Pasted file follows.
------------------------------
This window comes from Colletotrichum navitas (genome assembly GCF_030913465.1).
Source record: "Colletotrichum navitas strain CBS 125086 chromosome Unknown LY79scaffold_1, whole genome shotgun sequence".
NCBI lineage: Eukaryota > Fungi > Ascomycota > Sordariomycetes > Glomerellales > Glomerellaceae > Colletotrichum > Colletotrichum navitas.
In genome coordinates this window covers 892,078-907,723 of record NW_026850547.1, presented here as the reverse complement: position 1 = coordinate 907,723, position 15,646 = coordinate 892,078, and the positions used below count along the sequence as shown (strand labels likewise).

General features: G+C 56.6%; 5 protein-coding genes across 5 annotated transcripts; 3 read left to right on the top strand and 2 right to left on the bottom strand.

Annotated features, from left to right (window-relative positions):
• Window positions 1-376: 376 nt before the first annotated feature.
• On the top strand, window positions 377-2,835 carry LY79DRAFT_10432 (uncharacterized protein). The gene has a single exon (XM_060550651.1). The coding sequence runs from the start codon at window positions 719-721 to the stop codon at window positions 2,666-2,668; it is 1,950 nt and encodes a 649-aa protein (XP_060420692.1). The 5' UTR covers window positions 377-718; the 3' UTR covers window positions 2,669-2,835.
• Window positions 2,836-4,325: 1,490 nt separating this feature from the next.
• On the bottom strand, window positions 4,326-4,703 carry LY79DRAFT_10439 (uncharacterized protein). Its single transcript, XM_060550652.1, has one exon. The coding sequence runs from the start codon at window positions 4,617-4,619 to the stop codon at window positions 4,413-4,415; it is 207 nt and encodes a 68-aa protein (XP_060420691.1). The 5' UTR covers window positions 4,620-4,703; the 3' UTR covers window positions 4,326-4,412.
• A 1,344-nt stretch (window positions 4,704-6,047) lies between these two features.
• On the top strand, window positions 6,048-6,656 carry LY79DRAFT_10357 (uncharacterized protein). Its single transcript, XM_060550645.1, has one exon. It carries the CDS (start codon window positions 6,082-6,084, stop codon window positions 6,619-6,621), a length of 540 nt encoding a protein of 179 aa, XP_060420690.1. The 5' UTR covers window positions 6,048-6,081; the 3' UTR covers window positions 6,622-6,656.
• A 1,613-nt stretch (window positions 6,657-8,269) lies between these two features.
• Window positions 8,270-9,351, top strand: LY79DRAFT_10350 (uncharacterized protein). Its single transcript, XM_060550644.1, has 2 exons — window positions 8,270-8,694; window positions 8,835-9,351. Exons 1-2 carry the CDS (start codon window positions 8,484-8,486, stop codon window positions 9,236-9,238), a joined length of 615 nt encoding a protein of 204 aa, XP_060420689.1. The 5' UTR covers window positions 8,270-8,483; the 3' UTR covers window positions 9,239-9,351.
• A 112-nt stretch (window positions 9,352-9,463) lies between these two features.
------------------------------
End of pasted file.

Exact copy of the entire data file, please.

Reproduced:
This window comes from Colletotrichum navitas (genome assembly GCF_030913465.1).
Source record: "Colletotrichum navitas strain CBS 125086 chromosome Unknown LY79scaffold_1, whole genome shotgun sequence".
NCBI lineage: Eukaryota > Fungi > Ascomycota > Sordariomycetes > Glomerellales > Glomerellaceae > Colletotrichum > Colletotrichum navitas.
In genome coordinates this window covers 892,078-907,723 of record NW_026850547.1, presented here as the reverse complement: position 1 = coordinate 907,723, position 15,646 = coordinate 892,078, and the positions used below count along the sequence as shown (strand labels likewise).

General features: G+C 56.6%; 5 protein-coding genes across 5 annotated transcripts; 3 read left to right on the top strand and 2 right to left on the bottom strand.

Annotated features, from left to right (window-relative positions):
• Window positions 1-376: 376 nt before the first annotated feature.
• On the top strand, window positions 377-2,835 carry LY79DRAFT_10432 (uncharacterized protein). The gene has a single exon (XM_060550651.1). The coding sequence runs from the start codon at window positions 719-721 to the stop codon at window positions 2,666-2,668; it is 1,950 nt and encodes a 649-aa protein (XP_060420692.1). The 5' UTR covers window positions 377-718; the 3' UTR covers window positions 2,669-2,835.
• Window positions 2,836-4,325: 1,490 nt separating this feature from the next.
• On the bottom strand, window positions 4,326-4,703 carry LY79DRAFT_10439 (uncharacterized protein). Its single transcript, XM_060550652.1, has one exon. The coding sequence runs from the start codon at window positions 4,617-4,619 to the stop codon at window positions 4,413-4,415; it is 207 nt and encodes a 68-aa protein (XP_060420691.1). The 5' UTR covers window positions 4,620-4,703; the 3' UTR covers window positions 4,326-4,412.
• A 1,344-nt stretch (window positions 4,704-6,047) lies between these two features.
• On the top strand, window positions 6,048-6,656 carry LY79DRAFT_10357 (uncharacterized protein). Its single transcript, XM_060550645.1, has one exon. It carries the CDS (start codon window positions 6,082-6,084, stop codon window positions 6,619-6,621), a length of 540 nt encoding a protein of 179 aa, XP_060420690.1. The 5' UTR covers window positions 6,048-6,081; the 3' UTR covers window positions 6,622-6,656.
• A 1,613-nt stretch (window positions 6,657-8,269) lies between these two features.
• Window positions 8,270-9,351, top strand: LY79DRAFT_10350 (uncharacterized protein). Its single transcript, XM_060550644.1, has 2 exons — window positions 8,270-8,694; window positions 8,835-9,351. Exons 1-2 carry the CDS (start codon window positions 8,484-8,486, stop codon window positions 9,236-9,238), a joined length of 615 nt encoding a protein of 204 aa, XP_060420689.1. The 5' UTR covers window positions 8,270-8,483; the 3' UTR covers window positions 9,239-9,351.
• A 112-nt stretch (window positions 9,352-9,463) lies between these two features.